In a rush to support small businesses through the COVID-19 pandemic, Congress passed the CARES Act in late March. The robust piece of legislation included $349 billion in Paycheck Protection Program funds, which were meant to help small businesses keep paying their employees even if they weren’t able to operate normally.
Unfortunately, those funds ran out in a matter of days. Small business owners felt the frustration after spending hours on the phone, trying to find and connect with banks that were eligible to lend PPP funds and to get their applications in. To add to the discouragement, many large businesses with access to capital, including publicly traded companies, received PPP loans. The program left out many small businesses, leading to a call for greater scrutiny of the program’s administration.
At the end of April, Congress approved a second round of funding, with billions of dollars set aside for small and mid-sized lenders, in an effort to ensure that more rural, woman-owned, and minority-owned small businesses were able to submit applications.
Then, at the beginning of June, Congress approved additional legislation that made PPP loans more flexible.
If you’re interested in more information, the Small Business Administration has been updating its FAQ with additional guidance throughout the COVID-19 pandemic. The SBA is also providing information on the loans they have approved, broken down by state and territory, here.
Additional PPP and Disaster Loans Available
At the end of April, Congress approved an additional $310 billion for PPP loans and an additional $60 billion for disaster loans to address some of those concerns. It also reiterated the required certification: “Current economic uncertainty makes this loan request necessary to support the ongoing operations of the Applicant.”
Borrowers must make this certification in good faith, vouching for the necessity of their loan. They should take into account current business activity and their ability to access other sources of liquidity that could support ongoing business operations. A public company with substantial market value and access to capital markets, the Small Business Administration warns, will not be able to make this required certification in good faith. So will private companies with adequate liquidity sources.
When borrowers submit loan forgiveness applications, the SBA says it will review all loans in excess of $2 million to see if borrowers met these conditions are not.
Loans will be fully forgiven if the funds are used for payroll costs, rent, utility payments or mortgage interest payments.
However, the IRS has indicated that if one of these loans is forgiven, the expenses that the loan proceeds were used to pay are not deductible — meaning business owners do not receive the double benefit of having the loan forgiven and excluded from business income while also receiving a tax deduction for the expenses. This may still be changed by legislation.
CNBC reported June 2 that, of these additional funds, about $120 billion was still available.
The Paycheck Protection Flexibility Act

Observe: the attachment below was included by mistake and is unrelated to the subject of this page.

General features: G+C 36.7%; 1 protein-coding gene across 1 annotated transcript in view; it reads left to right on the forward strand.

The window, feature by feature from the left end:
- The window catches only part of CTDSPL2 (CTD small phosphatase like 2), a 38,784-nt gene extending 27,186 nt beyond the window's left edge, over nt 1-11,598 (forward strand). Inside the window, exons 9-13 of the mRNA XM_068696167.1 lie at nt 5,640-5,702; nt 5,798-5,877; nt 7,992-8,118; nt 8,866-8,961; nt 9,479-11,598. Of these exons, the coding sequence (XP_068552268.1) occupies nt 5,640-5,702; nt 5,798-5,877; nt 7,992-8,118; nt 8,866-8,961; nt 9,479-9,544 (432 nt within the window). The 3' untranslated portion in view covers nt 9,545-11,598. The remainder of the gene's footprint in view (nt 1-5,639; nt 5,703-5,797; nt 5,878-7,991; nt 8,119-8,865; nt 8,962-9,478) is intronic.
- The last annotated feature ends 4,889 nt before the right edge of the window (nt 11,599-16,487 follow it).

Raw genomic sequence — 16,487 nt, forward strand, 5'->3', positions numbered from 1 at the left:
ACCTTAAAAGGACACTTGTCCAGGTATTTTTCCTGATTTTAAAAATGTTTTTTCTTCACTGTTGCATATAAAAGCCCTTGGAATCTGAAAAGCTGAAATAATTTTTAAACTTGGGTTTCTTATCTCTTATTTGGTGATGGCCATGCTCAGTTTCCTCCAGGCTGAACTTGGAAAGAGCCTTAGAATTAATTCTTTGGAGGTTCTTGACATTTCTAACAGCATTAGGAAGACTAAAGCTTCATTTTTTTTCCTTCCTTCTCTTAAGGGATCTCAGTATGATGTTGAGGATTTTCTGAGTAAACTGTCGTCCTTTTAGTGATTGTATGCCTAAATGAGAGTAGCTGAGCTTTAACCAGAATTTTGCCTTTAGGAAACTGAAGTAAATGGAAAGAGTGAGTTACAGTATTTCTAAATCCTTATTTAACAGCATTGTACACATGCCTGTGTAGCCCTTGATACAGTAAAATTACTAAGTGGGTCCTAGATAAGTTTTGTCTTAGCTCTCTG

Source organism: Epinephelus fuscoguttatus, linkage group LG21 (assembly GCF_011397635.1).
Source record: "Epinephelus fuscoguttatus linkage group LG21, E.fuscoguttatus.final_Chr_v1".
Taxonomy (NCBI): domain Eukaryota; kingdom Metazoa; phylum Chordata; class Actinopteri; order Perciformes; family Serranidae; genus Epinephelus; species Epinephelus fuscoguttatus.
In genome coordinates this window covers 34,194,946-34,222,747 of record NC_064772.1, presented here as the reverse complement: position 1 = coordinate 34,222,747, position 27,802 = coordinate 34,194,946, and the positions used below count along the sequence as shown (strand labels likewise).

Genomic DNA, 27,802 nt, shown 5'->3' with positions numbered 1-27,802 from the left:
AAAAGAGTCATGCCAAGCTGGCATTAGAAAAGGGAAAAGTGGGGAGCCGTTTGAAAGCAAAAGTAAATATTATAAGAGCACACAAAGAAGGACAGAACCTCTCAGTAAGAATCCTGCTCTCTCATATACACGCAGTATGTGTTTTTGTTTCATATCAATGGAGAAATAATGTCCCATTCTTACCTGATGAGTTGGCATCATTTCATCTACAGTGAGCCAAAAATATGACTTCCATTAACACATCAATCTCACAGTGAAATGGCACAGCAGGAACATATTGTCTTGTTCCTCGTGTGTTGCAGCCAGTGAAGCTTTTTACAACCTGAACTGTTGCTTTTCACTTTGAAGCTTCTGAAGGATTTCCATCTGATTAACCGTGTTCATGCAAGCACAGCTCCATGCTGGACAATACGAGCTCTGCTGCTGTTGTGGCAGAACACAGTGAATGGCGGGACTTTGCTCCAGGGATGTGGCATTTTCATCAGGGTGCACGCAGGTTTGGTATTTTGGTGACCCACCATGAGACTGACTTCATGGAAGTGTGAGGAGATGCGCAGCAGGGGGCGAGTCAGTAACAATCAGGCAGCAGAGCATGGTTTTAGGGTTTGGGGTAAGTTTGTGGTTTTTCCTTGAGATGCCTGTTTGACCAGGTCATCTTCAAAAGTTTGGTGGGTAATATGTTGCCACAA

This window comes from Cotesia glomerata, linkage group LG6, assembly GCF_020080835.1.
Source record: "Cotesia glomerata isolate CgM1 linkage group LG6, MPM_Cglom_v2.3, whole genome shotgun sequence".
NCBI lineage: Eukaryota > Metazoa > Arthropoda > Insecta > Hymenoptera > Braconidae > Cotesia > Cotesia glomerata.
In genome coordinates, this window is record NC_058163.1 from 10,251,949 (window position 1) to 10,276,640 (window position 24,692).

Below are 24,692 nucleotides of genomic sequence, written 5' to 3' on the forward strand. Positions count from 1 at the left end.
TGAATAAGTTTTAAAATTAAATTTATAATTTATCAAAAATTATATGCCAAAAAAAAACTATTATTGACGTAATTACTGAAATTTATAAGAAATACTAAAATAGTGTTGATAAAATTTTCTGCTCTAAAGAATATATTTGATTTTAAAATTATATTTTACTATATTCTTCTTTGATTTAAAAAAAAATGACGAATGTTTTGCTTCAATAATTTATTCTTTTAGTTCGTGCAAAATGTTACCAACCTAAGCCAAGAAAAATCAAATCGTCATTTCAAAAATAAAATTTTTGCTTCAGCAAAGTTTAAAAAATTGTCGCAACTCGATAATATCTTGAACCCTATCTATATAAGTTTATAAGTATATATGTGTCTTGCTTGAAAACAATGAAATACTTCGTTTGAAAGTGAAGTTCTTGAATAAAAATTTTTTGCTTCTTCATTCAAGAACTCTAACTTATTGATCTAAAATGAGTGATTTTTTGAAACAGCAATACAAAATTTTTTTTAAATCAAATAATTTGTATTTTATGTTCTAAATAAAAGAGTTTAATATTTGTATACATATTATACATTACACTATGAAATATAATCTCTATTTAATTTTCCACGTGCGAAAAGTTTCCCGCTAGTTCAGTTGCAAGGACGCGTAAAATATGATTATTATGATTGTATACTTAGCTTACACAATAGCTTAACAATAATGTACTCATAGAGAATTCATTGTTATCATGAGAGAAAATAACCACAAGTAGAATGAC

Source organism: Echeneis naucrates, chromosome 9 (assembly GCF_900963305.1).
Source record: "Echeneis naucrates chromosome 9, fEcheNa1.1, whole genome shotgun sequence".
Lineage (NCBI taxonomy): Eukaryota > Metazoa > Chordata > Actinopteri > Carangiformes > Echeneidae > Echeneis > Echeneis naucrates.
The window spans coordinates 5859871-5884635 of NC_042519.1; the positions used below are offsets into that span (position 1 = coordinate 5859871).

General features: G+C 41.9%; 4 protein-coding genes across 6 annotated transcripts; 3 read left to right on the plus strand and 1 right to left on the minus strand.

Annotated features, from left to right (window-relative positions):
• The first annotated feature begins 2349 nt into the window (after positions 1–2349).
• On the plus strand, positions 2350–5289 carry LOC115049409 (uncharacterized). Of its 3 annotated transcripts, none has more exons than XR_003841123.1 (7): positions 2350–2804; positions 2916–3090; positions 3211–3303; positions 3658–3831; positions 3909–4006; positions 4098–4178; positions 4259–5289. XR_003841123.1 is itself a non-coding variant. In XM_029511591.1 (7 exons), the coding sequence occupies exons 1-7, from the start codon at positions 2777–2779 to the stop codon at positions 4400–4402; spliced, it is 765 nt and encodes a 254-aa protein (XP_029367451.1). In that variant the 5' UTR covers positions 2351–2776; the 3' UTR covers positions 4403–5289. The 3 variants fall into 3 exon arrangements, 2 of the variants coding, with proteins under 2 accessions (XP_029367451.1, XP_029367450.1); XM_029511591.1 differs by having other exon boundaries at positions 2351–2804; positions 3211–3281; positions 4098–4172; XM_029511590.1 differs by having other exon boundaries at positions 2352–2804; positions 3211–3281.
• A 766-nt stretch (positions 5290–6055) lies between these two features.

In early June, Congress updated the rules surrounding PPP loans with the Paycheck Protection Flexibility Act.
This piece of legislation made some changes to PPP loan regulations in an effort to allow more flexibility for small businesses. The bill, which was passed by the Senate on June 3 and signed by the president on June 5, extends loan terms and offers businesses more flexibility in how and when they can spend these loans.
Loan Term: The PPF Act extends the repayment term for PPP loans from two years to five years. The 1% interest rate remains in place.
Covered Period: Initially, under the CARES Act, borrowers had to spend PPP funds within eight weeks of receiving them in order to receive loan forgiveness. This legislation extends that clock to 24 weeks. If you received the loan prior to the enactment date, you are able to select the eight-week period if you like.
Covered Costs: Under the CARES Act, borrowers had to spend 75% of PPP funds on payroll costs in order to receive forgiveness. This legislation reduces that to 60%, allowing borrowers to spend 40% of their loan funds on other expenses, including rent and utility payments.
Deferral: If you borrowed money through PPP but do not apply for loan forgiveness, you now have 10 months from the program’s expiration date to begin making loan payments. The PPF Act also allows borrowers to defer payments until you receive compensation for the amounts of the loan that were forgiven.
Employee Headcount: Under the initial version of the PPP, borrowers had to offer to rehire employees who had been employed on Feb. 15, 2020, before the pandemic hit. If they did not do so, loan forgiveness would be reduced accordingly. The PPF Act offers some more flexibility around this requirement.
If the borrower is able to document in good faith that they were not able to hire everyone who had been employed on Feb. 15, and that they were unable to hire similarly qualified employees for unfilled positions by the end of 2020; or if they are unable to return to the same level of business activity due to compliance with federal requirements or guidance on standards of sanitation, social distancing or other worker or customer safety requirements due to COVID-19; then the amount of the loan that is forgivable will not be reduced.
Deferral of Payroll Taxes: Whether or not your PPP loan is ultimately forgiven, you can continue to receive deferral of employer-paid payroll taxes for 2020. Half of the 2020 employer-paid payroll tax amount will be due in 2021 and the rest will be due in 2022.
The SBA has not issued its final regulations on the Payroll Protection Program. Thus, the rules and requirements may continue to change. Consult with your CPA, advisor and lender to understand how forgiveness may work for you.